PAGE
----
Gear adds value to your tours
The smartphone gear options continue to evolve fast. This overview is meant to highlight the more common gear for guides.
This is all the tech you need to be a guide. Most smartphones are good enough for smooth and clear live video.
The main requirement is that it is on the 4G/LTE network. If your phone is on this network, it will be powerful enough and fast enough for tours.
Connect your earbuds with mic and you're all set.
Live video drains your battery. A good estimate is about 1% of your battery for each 1-2 minutes of touring.
Battery cases are easy to use when you're on the move. So you can use them while you are giving tours.
Lenses give you more options on what you show your guests. They are available as either clip-ons, or integrated into cases.
The main types are:
- Telephoto — gets you closer to the action from where you are.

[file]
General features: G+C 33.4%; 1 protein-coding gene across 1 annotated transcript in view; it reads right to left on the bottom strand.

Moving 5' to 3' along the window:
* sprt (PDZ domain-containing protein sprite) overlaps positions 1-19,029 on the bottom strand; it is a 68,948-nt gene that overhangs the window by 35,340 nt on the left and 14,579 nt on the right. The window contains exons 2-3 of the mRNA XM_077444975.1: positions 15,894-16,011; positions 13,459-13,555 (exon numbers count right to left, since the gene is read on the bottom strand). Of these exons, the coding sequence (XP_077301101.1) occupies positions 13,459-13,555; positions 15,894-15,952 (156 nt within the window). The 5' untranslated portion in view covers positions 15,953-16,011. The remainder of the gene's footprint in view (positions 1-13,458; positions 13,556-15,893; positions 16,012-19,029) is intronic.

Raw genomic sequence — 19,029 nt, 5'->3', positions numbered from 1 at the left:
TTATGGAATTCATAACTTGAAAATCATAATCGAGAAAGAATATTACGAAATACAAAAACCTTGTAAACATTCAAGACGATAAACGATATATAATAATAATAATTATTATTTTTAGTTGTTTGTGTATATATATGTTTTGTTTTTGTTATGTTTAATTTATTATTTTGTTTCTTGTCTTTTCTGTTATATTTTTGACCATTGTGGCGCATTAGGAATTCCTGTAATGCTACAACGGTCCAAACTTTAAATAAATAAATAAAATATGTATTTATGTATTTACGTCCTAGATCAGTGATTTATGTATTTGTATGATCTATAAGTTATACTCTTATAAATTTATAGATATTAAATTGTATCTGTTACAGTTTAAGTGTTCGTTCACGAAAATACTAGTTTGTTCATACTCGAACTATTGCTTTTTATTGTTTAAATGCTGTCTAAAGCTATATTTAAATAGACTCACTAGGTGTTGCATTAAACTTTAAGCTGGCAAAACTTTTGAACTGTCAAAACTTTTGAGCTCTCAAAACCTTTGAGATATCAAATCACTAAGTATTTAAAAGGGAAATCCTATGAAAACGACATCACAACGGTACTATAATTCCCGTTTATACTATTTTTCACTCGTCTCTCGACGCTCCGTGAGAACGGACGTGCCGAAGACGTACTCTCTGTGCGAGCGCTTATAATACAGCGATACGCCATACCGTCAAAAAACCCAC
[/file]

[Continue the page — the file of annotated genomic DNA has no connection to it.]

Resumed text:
- Wide — captures the landscape
- Macro — for seeing things up close
You've got to be careful with laser pointers: don't use the in crowds, or aim them at people. But they can be very helpful to highlight things you are looking at, such as architectural details. Or to focus the guest's attention to a certain area.
Tripod / monopod
These let you "drop anchor" and provide a steady view for watching the action from one place.
You can pair with a macro lens to get a good look at things up close.
Gimbals remove shakes, smooth your moves, and makes walking feel like flying.
Using a different camera from the one built into your smartphone can completely change the quality of your tour.
Cameras can provide higher resolution video.
Cameras can be mounted on selfie sticks to allow you to show things from different points of view.
360 Cameras allow your guests to control what they are looking at around you.
Drones can provide fantastic perspectives, and allow you to give tours of places you cannot otherwise get to.
Using drones can be involved, and we suggest you huddle with you guest to make sure everything works with a test run.